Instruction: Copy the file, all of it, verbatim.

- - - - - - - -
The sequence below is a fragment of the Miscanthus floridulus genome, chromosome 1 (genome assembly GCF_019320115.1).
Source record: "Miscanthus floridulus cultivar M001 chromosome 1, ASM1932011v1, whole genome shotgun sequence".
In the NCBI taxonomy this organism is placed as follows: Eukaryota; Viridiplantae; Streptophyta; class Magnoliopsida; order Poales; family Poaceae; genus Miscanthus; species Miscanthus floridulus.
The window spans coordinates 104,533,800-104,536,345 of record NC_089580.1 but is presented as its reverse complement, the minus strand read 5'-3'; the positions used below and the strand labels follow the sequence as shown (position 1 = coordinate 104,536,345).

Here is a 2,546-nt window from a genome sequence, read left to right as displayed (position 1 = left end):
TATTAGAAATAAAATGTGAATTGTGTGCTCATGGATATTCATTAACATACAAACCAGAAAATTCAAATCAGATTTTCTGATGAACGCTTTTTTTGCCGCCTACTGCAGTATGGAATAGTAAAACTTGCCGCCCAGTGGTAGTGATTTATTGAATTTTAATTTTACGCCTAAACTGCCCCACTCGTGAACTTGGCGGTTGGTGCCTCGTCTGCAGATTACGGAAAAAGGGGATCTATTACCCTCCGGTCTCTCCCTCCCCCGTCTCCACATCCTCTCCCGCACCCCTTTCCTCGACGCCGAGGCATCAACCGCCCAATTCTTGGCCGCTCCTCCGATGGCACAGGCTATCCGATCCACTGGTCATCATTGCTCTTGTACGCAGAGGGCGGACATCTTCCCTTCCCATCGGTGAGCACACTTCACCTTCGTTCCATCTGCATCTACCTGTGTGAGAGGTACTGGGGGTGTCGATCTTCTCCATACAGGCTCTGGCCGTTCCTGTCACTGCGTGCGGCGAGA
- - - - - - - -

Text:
The sequence below is a fragment of the Miscanthus floridulus genome, chromosome 1 (genome assembly GCF_019320115.1).
Source record: "Miscanthus floridulus cultivar M001 chromosome 1, ASM1932011v1, whole genome shotgun sequence".
In the NCBI taxonomy this organism is placed as follows: Eukaryota; Viridiplantae; Streptophyta; class Magnoliopsida; order Poales; family Poaceae; genus Miscanthus; species Miscanthus floridulus.
The window spans coordinates 104,533,800-104,536,345 of record NC_089580.1 but is presented as its reverse complement, the minus strand read 5'-3'; the positions used below and the strand labels follow the sequence as shown (position 1 = coordinate 104,536,345).

Here is a 2,546-nt window from a genome sequence, read left to right as displayed (position 1 = left end):
TATTAGAAATAAAATGTGAATTGTGTGCTCATGGATATTCATTAACATACAAACCAGAAAATTCAAATCAGATTTTCTGATGAACGCTTTTTTTGCCGCCTACTGCAGTATGGAATAGTAAAACTTGCCGCCCAGTGGTAGTGATTTATTGAATTTTAATTTTACGCCTAAACTGCCCCACTCGTGAACTTGGCGGTTGGTGCCTCGTCTGCAGATTACGGAAAAAGGGGATCTATTACCCTCCGGTCTCTCCCTCCCCCGTCTCCACATCCTCTCCCGCACCCCTTTCCTCGACGCCGAGGCATCAACCGCCCAATTCTTGGCCGCTCCTCCGATGGCACAGGCTATCCGATCCACTGGTCATCATTGCTCTTGTACGCAGAGGGCGGACATCTTCCCTTCCCATCGGTGAGCACACTTCACCTTCGTTCCATCTGCATCTACCTGTGTGAGAGGTACTGGGGGTGTCGATCTTCTCCATACAGGCTCTGGCCGTTCCTGTCACTGCGTGCGGCGAGA